She wouldn’t have to climb like a chimp, but she would have to be near enough to a tree so she could shimmy up when the cheetah charged or the hyena pack came galumphing over a hill. She wouldn’t have to scoot over a branch, holding on with her big toe, chimp-style. But she could avoid most meat-eaters by going vertical.


The Old Theory Is WRONG! Lucy Did Not Evolve on the Open Plains.

Back to our original problem: the old theory said Lucy and her kind evolved to move over open, tree-less terrain. We now have new evidence – from fossil herbivores – that the theory is incorrect. If Lucy lived in treeless areas, her bones should be found only with hoofed animals adapted to plains– the wildebeests and gnu, for example. And zebras. We shouldn’t find woodland herbivores like black rhinos and mastodons.

In fact, the antelope and rhinos and hippos and mastodons we dig with Lucy are mostly woodland critters, adapted to move over grassy areas with many bushes and clumps of trees nearby.

Mystery Solved! Lucy Evolved to Stay Near an Escape Tree.

Her family could forage on the ground. And climb up and away. And maybe they did use pointed sticks to jab down at any leopard who tried to follow.

Our ancestor, Lucy, was a success because she made her world three-dimensional.


Lucy’s Great Mystery: Part 2

Big Cats Everywhere:
Fast Cats,  Semi-Saber Cats, Super-Fast Cats. Not to Mention the Super-Hyenas!

In Part One we learned the frightening facts: Lucy was surrounded by formidable felines. She was too slow to run away and she didn’t have weapons to repel 150 pound leopards or 500 pound  homothere saber-tooths.

Actually – we left some facts out. The predator situation was even worse then what we discussed in the last article.  Lucy’s world had even more kinds of meat-eaters to fear:

Cheetahs
These speedsters have greyhound-like limbs, very long and tipped with nails, not claws. Cheetahs sacrifice climbing ability for acceleration and velocity on the ground. Living cheetahs are leopard size – 120 lbs average. But in Lucy’s time cheetahs were as big as modern lions.

Semi-Saber Tooths – Dinofelis
These felids had the slinky bodies of leopards with an enlarged upper fang. Their saber teeth weren’t as long or as sharp as a Sword Tooth cat but were far larger than in any modern cat.

Sword-Tooth Saber Cats – Smilodonts
These are the chunkiest, most heavily muscled saber-tooths.  In Lucy’s time, smilodonts grew to jaguar size, were heavier than a leopard, but had even more massive forearms and paws. Climbing would be excellent but speed on the ground was slower than a lion’s.  The upper fangs were much longer than those in a Dagger-Tooth homothere.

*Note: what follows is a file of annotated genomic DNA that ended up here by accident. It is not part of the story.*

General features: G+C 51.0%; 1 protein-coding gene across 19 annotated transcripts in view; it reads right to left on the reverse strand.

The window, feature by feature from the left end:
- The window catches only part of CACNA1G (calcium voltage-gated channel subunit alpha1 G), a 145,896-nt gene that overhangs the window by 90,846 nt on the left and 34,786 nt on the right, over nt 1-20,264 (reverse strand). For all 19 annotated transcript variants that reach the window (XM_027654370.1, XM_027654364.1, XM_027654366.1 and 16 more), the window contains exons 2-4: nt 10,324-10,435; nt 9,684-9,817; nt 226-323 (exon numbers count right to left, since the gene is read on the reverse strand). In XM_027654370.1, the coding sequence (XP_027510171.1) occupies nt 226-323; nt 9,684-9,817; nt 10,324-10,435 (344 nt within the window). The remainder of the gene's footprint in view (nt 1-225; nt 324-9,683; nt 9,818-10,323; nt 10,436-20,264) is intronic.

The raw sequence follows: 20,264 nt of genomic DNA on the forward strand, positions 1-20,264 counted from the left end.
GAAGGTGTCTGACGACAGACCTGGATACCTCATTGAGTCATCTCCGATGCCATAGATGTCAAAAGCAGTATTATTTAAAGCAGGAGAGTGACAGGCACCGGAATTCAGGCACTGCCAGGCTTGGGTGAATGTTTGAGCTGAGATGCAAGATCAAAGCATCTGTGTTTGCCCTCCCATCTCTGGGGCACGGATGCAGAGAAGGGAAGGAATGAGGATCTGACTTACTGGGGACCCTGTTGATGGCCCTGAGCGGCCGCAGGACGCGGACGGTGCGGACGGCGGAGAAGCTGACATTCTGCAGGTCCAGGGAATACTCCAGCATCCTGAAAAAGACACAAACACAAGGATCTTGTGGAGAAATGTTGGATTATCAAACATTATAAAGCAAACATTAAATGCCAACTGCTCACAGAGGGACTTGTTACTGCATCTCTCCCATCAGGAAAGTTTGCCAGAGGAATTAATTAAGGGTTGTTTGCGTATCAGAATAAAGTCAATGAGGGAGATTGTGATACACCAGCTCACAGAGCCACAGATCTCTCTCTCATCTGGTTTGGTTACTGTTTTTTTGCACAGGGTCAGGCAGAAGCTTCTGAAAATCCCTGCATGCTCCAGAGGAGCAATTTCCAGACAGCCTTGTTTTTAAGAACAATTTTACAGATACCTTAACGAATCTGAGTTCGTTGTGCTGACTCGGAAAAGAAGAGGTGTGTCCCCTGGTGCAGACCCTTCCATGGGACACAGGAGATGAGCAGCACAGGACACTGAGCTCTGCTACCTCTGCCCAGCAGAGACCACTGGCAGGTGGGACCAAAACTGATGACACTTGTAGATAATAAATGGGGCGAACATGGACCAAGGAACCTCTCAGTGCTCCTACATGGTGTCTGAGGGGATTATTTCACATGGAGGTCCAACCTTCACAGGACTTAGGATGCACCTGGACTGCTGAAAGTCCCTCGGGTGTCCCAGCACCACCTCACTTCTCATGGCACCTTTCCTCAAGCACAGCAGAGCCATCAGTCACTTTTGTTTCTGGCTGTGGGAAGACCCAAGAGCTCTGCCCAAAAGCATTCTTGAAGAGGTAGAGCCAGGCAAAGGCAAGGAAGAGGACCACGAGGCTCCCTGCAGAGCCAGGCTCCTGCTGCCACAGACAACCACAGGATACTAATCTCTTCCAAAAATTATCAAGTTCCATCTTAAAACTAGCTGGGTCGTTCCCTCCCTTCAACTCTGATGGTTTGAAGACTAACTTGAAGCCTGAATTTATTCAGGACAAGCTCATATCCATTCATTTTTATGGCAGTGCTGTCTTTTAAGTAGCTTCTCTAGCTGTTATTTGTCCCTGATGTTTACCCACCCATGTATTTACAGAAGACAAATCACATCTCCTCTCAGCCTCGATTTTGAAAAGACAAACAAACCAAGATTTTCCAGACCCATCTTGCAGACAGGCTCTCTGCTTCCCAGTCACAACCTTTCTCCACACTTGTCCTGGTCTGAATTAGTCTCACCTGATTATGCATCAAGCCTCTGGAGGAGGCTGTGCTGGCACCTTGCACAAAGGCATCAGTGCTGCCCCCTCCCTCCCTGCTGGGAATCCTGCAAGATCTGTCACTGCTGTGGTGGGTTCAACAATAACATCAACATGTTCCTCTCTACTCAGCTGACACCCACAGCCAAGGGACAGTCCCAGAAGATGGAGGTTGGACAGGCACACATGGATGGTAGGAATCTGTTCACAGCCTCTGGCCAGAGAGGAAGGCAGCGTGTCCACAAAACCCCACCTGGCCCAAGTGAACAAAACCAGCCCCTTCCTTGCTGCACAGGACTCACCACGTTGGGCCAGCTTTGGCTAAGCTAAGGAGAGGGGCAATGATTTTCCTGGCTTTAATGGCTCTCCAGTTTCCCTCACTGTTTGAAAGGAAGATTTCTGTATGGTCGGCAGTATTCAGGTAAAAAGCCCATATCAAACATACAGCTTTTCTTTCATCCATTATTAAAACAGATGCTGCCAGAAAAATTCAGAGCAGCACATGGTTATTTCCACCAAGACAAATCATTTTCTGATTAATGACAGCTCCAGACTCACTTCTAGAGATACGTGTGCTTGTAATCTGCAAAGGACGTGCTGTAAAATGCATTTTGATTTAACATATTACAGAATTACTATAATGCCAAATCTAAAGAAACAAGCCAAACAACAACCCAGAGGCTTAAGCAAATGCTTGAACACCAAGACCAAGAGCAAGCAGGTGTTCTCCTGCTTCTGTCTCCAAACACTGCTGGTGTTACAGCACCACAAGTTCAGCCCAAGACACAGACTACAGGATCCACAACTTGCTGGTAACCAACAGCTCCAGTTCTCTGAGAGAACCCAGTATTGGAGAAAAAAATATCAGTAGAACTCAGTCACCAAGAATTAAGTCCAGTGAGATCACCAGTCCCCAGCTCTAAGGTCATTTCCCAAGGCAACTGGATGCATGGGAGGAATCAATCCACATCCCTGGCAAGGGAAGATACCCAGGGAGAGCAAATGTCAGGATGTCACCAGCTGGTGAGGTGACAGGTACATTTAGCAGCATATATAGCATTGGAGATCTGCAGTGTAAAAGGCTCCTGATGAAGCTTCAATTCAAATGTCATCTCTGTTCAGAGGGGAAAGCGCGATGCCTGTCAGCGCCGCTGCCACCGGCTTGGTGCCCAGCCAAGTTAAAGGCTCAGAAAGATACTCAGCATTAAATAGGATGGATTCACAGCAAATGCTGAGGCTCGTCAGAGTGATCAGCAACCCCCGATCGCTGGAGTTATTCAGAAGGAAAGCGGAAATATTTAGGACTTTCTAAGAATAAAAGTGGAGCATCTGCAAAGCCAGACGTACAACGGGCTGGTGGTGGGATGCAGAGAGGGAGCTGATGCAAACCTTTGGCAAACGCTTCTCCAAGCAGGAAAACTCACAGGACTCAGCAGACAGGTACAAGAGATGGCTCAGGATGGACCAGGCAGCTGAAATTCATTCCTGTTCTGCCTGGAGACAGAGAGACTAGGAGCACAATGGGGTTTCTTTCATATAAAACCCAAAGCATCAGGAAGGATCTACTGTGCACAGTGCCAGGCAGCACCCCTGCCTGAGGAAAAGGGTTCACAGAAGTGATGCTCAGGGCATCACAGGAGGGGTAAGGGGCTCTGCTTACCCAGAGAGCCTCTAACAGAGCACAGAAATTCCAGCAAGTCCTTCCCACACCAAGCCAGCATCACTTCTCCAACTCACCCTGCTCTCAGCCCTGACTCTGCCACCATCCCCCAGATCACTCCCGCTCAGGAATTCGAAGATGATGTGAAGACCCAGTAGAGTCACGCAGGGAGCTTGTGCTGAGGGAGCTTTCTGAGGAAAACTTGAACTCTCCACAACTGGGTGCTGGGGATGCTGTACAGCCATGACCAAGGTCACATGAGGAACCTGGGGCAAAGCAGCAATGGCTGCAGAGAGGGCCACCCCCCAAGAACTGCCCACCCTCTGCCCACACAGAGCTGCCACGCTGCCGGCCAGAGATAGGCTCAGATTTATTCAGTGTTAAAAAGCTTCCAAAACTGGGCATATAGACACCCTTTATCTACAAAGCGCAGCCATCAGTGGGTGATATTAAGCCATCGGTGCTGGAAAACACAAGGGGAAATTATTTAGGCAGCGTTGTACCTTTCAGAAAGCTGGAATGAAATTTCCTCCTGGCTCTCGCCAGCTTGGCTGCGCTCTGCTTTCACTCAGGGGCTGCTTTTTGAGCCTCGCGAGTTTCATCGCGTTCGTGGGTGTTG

Lucy would have had to deal with Hyenas too……

The feline situation looked bad enough. The hyenas made it much, much worse.

s-cats-hyenColorRSmallLucy’s time saw the maximum diversity among the African  Hyena clan. Today, the most advanced pack hunter is none other than the Spotted Hyena, Crocuta crocuta. This is a matriarchal hunter. The biggest males don’t rule. Mom does. The alpha female is bigger, smarter and scarier than the males and she makes most of the decisions. Her sisters are next in charge. The Spotted Hyena has a close-knit social structure, and the dominant females are needed to keep order. It works to the kids’ advantage. If  Mom-Hyenas dies, her sisters will help raise the orphans. Hyena clans fan out and go after zebra and antelope, even water-buffalo and young rhinos. The Hyenas run and run and run. They’ve got great stamina.

Super-Crusher Hyena
Lucy had to watch out for Pachycrocuta, what I like to call the Super-Crusher-Hyena. This monster was a close kin of today’s Spotted Hyena but weighed almost as much as a lion – 300 pounds. And the Super-Crusher had jaws with even greater bone-smashing power than in the Spotted Hyena.

A clan of Super-Crusher-Hyenas would have instilled fear even in the biggest Saber-Tooth Cat.

Wolf-Hyena
In Lucy’s time there was a Hyena menace we don’t have today. It was Chasmaporthetes, the Wolf-Hyena. A Wolf-Hyena, seen from a hundred yards away, would look like big-headed Timber Wolf – long-legged, fast, and graceful. Up close, you’d see the Hyena family design. The paws were more compact than a wolf’s and the jaws had meat-cutting teeth were longer and sharper. And there weren’t any big molars in the rear of the mouth. Wolves and coyotes use those rear molars to crunch berries and fruit and other vegetable food. The Wolf-Hyena was more of a pure carnivore.

The Wolf-Hyenas must have been the nightmare of mid-sized hoofed stock, and primates of all sizes, including our Lucy.

Can’t Bite Back.   What defenses Did Lucy Have?

IMG_0876.JPG
Creative Commons License photo credit: rdicker

Chimps and baboons can bite back. They have big canine teeth, especially large in the males. A 90 pound baboon or ape is a nasty close-in fighter. Leopards and hyenas can get terrible wounds from ape and monkey teeth.

But not Lucy.  When australopithecines evolved from apes, the canine teeth got small. Lucy had much poorer dental weapons than what her ape ancestors had.

Final Conclusion:

Let’s roll-play again…..,you’re Lucy or her mate. You weigh 60 to 90 pounds. What do you do when a pack of Wolf Hyenas come over the hill? You can’t out-run them. You might be able to fight off just one Wolf-Hyena, but not a pack of a dozen.